Tackling Gender Underachievement In Literacy And Numeracy

1819 words - 7 pages

Introduction

In recent years there has been much research into gender learning
issues and the apparent learning disparity between boys and girls.
Such research has included investigations into boys' underachievement
in literacy and girls' underachievement in mathematics. The aim of
such research is to recognise key reasons why such trends are
occurring and perhaps more importantly, to address these within the
classroom.

Since the introduction of the National Curriculum, national testing
and assessment has provided a comprehensive account of attainment at
all key stages, especially in the key areas of numeracy, literacy and
science. However, such results should not be used exclusively when
discussing gender learning difference. It is also important to
consider the role of gender stereotyping, attitude and classroom
behaviour, and consider how these affect the learning process.

In this essay I will discuss the key issues and the reasons behind
this underachievement, the ways these can be addressed at school level
and the impact these have within the classroom.

Boys and Literacy

It is a common belief that historically girls perform better in
English than boys. Past and present research support this theory as
the table below illustrates.

In the 1998 OfSTED (Office for Standards in Education) Report Recent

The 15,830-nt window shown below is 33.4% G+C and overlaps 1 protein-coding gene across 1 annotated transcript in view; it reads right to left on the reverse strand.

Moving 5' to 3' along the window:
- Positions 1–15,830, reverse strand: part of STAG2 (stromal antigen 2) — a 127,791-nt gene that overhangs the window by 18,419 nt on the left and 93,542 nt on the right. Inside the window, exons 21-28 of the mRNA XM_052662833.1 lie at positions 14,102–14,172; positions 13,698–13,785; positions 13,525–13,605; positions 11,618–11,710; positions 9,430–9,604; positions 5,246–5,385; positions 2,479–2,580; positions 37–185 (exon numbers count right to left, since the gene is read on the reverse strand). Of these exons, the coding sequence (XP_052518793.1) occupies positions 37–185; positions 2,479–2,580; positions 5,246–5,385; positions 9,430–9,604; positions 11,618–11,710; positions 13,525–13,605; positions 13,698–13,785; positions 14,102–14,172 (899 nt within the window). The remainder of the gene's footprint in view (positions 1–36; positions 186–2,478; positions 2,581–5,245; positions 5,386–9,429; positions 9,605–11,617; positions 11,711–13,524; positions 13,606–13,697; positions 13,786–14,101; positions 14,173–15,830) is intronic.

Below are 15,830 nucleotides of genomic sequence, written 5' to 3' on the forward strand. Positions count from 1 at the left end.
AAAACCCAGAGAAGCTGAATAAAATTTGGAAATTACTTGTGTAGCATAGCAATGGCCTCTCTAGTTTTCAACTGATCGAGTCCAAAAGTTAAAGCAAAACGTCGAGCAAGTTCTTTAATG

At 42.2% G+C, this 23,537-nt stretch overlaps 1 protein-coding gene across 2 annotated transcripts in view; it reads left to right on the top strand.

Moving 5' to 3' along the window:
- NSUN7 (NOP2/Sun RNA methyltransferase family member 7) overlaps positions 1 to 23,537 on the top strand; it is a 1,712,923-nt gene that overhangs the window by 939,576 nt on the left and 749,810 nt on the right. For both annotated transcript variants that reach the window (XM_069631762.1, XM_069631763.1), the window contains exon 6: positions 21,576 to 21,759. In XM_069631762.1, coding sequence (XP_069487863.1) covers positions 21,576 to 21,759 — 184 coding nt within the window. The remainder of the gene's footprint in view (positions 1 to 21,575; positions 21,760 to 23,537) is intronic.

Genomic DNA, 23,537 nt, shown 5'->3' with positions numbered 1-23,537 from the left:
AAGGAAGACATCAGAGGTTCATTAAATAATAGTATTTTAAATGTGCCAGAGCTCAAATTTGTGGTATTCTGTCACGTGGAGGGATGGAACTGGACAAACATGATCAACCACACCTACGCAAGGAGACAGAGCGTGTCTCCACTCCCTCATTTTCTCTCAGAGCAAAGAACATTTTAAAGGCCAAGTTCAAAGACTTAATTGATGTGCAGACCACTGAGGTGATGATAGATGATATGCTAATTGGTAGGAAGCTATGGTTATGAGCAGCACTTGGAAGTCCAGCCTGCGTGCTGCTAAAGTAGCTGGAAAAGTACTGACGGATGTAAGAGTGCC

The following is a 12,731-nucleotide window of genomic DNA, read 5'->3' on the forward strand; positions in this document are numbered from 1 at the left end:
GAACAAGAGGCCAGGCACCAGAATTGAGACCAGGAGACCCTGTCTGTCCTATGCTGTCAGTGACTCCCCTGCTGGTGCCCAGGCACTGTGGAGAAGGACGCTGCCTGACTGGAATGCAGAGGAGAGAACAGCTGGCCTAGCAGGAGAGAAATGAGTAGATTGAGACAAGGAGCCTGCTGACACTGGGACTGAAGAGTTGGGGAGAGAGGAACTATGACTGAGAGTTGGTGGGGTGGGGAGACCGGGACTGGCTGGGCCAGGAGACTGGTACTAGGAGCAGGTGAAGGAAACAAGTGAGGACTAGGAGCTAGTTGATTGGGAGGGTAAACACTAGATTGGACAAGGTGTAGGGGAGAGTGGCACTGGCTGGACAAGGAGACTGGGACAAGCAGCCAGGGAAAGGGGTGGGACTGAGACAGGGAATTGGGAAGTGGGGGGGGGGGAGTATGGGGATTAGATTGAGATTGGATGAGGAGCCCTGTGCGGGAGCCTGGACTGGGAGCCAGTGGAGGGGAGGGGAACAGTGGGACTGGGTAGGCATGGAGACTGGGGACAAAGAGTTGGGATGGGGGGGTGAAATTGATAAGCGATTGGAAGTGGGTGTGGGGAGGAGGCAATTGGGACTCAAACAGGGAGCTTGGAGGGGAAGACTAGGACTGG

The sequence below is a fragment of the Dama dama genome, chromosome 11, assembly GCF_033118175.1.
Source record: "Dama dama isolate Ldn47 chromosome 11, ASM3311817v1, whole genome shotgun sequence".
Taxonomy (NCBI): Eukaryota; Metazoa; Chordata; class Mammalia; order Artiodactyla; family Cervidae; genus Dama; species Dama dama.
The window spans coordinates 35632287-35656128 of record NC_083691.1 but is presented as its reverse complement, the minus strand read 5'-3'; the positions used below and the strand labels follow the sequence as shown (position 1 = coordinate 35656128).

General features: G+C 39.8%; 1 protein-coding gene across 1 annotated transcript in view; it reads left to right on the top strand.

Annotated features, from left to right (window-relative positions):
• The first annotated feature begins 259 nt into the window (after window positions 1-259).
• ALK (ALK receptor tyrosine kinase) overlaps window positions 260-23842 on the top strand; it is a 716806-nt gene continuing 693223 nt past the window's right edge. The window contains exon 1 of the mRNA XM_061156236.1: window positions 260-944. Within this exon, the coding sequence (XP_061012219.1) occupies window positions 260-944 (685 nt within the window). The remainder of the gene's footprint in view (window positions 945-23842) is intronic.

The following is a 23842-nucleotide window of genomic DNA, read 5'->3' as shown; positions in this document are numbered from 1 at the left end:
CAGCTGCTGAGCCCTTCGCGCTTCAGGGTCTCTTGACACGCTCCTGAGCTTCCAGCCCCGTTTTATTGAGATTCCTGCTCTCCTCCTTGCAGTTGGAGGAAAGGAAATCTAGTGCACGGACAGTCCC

Research on Gender and Educational Performance the figures showed that
at Key Stage 1 girls were already outperforming boys in reading with
83% of girls at the expected level and only 73% of boys (OfSTED,
1998). More recent research indicates that this trend still holds true
in Key Stage 2, the OfSTED Report The National Literacy and Numeracy
Strategies and the Primary Curriculum states that the gender gap in
English "is one of the most worrying aspects of the results." (2003:
P8). The chart below illustrates their findings.

Percentage of pupils achieving Level and above in
English tests at Key Stage 2: boys and girls

Year

The Centre for Literacy in Primary Education (CPLE) has extensively
studied gender differences in learning. One such area of their
research is the Gender and Literacy project investigating 4
Londonschools and their findings are now being used to tackle the
underachievement of boys in literacy education.

Social stereotyping is believed to play a major part in the child's
learning (Head, 1999), and such role reinforcement will affect that
child's attitude and motivation towards classroom education. It is
normal for young children to spontaneously play in single sex groups
and this can be considered as an early introduction into the single
sex peer groups that will dominate in later life. Such group play may
be simply due to a common, shared interest, but the need to conform to
group dynamics and the need for group acceptance may reinforce
stereotyping. Within the school environment boys tend to adopt an
"anti swot culture" (Bradford, 1996:P1), Head states that "the...

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